“[His] use of historical sources was very good,” said Mazzone. “I think he got the story right about the militia…its role, and concerns about who’s going to control it.”
But both Mazzone and Jacobs, the retired Reserve general, questioned whether originalism is an appropriate framework for analyzing the modern National Guard. Today’s Guard, a much smaller all-volunteer force, is highly professionalized and depends on federal funds for organization, equipment, training, paychecks, facilities and more.
Jacobs argued that Oldham “ignores the major thrust” of the 1990 Supreme Court case, Perpich v. Department of Defense, which centered around Guard members’ voluntary enlistment in the federal National Guard. “That is decidedly not the construct that was in place in the 1790s,” he noted.
“I think it’s hard to equate the National Guard with the old militia,” agreed Mazzone. “It is a very different operation.”
The old state militias were mandatory for all adult male citizens, he explained, so giving the federal government “the ability to punish” non-federalized members could have allowed it to punish any male citizen at any time. Today’s National Guard, by contrast, is an all-volunteer force.
Mazzone also contrasted the old militia with the modern Guard’s federal organization, professionalism derived from federal training, and federal funding.
“It’s much closer to being part of the federal military rather than the traditional militia,” he said. Until the early 1900s, militia members didn’t even have standardized weapons.
But in the case Oldham reviewed, neither the government nor the governors argued that the Guard isn’t equivalent to the state militias of yore — and the Guard proudly celebrates its roots in the colonial militias of the 17th century.
“I think there’s a real question about that,” said Mazzone. He argued that the original militia “doesn’t quite have an analogy today, when the numbers are quite smaller.”
Even after Oldham’s ruling, the legal proceedings are far from resolved. The district court will soon resume considering the preliminary injunction in light of the opinion, but a trial could be months or years away, experts said.
“This could be a year or more before we get a final resolution in the case,” Mazzone noted. “If the Biden administration loses and decides to go to the U.S. Supreme court, that could prolong the case for a couple more years while the court decides whether or not to grant review of the case.”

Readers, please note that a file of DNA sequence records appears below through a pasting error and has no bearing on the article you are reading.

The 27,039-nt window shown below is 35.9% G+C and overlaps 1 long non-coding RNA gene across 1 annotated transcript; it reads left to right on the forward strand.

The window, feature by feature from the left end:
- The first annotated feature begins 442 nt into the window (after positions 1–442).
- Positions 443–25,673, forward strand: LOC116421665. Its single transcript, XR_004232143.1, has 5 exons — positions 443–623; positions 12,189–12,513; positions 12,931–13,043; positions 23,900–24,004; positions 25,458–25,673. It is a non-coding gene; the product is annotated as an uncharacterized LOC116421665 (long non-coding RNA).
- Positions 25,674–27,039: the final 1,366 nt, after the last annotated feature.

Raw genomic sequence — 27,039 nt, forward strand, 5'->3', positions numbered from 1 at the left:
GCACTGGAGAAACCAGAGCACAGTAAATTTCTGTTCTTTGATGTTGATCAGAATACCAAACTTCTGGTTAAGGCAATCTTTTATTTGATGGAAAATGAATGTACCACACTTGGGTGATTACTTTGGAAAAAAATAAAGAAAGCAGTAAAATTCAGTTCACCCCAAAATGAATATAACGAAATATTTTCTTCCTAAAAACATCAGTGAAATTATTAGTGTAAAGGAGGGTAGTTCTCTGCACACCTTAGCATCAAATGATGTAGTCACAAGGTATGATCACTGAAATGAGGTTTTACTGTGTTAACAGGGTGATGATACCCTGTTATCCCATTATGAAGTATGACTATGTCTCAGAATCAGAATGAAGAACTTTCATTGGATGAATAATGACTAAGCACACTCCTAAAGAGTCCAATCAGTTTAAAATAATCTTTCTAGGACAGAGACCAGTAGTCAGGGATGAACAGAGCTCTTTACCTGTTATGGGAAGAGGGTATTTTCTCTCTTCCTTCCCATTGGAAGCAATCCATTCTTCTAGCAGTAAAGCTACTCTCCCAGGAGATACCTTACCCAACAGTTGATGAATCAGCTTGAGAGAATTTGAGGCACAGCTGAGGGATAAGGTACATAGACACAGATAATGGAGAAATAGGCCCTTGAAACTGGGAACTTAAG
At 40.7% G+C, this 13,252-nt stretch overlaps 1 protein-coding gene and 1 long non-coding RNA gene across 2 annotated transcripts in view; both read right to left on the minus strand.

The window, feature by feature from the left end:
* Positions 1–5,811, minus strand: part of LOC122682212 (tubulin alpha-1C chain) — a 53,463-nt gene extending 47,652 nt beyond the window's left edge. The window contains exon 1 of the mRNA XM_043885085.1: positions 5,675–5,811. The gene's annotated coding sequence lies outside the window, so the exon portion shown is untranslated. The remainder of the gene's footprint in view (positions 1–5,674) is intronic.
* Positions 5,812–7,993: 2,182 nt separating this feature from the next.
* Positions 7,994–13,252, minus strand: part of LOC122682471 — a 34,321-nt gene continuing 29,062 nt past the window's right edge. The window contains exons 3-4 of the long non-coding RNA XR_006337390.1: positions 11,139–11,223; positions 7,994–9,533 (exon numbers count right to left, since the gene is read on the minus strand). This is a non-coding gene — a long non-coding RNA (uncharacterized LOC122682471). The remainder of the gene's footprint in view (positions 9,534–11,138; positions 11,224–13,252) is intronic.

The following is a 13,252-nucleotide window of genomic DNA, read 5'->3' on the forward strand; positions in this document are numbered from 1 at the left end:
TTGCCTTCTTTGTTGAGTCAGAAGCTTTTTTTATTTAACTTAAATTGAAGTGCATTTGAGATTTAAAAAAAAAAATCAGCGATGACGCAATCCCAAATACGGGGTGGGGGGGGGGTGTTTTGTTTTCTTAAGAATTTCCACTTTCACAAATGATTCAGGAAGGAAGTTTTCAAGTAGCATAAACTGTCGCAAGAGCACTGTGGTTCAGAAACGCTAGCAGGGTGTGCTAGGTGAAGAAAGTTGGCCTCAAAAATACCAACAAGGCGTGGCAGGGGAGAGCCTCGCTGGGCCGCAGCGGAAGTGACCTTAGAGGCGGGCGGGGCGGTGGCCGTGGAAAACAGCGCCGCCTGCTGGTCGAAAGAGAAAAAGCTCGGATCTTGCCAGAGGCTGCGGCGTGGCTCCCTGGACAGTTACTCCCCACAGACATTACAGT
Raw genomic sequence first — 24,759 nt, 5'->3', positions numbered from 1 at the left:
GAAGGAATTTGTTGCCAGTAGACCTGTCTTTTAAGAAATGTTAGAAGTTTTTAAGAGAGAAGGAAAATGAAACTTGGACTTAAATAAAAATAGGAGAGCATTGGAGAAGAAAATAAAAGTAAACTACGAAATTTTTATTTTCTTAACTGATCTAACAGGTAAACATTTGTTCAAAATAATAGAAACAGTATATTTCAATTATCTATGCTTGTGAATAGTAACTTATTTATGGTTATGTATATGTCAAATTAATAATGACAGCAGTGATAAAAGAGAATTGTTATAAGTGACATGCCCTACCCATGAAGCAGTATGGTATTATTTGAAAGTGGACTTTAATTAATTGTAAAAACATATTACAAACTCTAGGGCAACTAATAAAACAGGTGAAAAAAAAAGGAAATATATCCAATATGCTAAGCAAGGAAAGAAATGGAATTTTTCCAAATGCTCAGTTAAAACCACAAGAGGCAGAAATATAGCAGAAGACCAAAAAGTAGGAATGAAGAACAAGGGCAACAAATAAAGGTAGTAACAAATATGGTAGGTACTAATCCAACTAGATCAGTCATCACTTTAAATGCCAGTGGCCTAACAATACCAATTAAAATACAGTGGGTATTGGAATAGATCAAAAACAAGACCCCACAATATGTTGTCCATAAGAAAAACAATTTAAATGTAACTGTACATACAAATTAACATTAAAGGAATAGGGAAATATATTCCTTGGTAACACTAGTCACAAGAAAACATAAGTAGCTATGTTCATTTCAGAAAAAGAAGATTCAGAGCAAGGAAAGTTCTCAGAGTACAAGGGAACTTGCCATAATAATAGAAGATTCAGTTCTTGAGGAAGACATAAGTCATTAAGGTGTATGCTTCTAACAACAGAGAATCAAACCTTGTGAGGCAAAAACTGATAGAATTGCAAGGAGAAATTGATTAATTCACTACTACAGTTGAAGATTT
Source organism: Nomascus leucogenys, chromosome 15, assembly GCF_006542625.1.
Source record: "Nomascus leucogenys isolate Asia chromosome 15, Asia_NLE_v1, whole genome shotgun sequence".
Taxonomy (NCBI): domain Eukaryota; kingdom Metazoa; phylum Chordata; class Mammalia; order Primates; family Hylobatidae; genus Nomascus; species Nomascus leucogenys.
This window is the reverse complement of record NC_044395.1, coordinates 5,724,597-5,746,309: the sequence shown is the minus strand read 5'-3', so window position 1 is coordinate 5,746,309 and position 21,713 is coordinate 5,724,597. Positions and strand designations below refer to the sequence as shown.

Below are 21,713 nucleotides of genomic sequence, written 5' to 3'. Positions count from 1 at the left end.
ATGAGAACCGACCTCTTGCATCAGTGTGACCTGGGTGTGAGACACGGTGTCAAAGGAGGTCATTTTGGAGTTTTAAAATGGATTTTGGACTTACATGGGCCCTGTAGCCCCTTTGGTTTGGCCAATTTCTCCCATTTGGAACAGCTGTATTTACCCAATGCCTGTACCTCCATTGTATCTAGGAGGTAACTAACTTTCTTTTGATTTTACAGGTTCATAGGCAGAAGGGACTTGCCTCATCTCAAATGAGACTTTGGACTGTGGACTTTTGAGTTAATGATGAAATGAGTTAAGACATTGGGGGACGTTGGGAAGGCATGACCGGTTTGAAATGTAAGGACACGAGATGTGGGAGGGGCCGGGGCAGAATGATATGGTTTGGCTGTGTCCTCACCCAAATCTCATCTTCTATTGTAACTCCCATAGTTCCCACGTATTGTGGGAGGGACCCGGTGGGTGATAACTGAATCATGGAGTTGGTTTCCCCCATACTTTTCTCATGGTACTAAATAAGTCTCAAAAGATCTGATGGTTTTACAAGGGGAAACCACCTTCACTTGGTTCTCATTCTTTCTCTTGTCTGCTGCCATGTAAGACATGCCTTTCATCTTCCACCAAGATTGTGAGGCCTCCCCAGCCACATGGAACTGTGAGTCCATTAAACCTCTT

The scholar added that the Supreme Court “almost always grants review in a case in which a lower court has invalidated something that the federal government has done on constitutional grounds.” The “wrinkle in this case” that could see it resolved on a technicality, he noted, would be if the Pentagon backs down on punishing Guardsmen who refused the vaccine.
Moreover, today’s Supreme Court — more originalist than ever before — could take a different view on control of the Guard than their predecessors did in 1990, the experts agreed.
It’s also not clear whether Oldham’s ruling would eventually require back pay or reinstatement for Guard members punished for vaccine refusal.
Meanwhile, the opinion sparked internal conversations among National Guard Bureau lawyers, who are watching the case closely, a source familiar with the discussions told Army Times. Bureau spokesperson Deidre Foster confirmed the conversations in an emailed statement, but downplayed them as routine.
Jacobs said the ruling, should its precedent expand, raises questions about the uneasy bargain that emerged when the active duty force ceded combat power to the Guard during late- and post-Cold War drawdowns.
“It’s not an efficient organizational structure for the national defense force of a superpower, exactly for the reasons that created this litigation,” he said.
The retired general, who once commanded Army Civil Affairs and Psychological Operations Command, said the government is likely to fight the case.
“I cannot fathom that DoD will just let this opinion stand,” Jacobs said. “It would throw things into chaos.”
Davis Winkie is a senior reporter covering the Army. He focuses on investigations, personnel concerns and military justice. Davis, also a Guard veteran, was a finalist in the 2023 Livingston Awards for his work with The Texas Tribune investigating the National Guard's border missions. He studied history at Vanderbilt and UNC-Chapel Hill.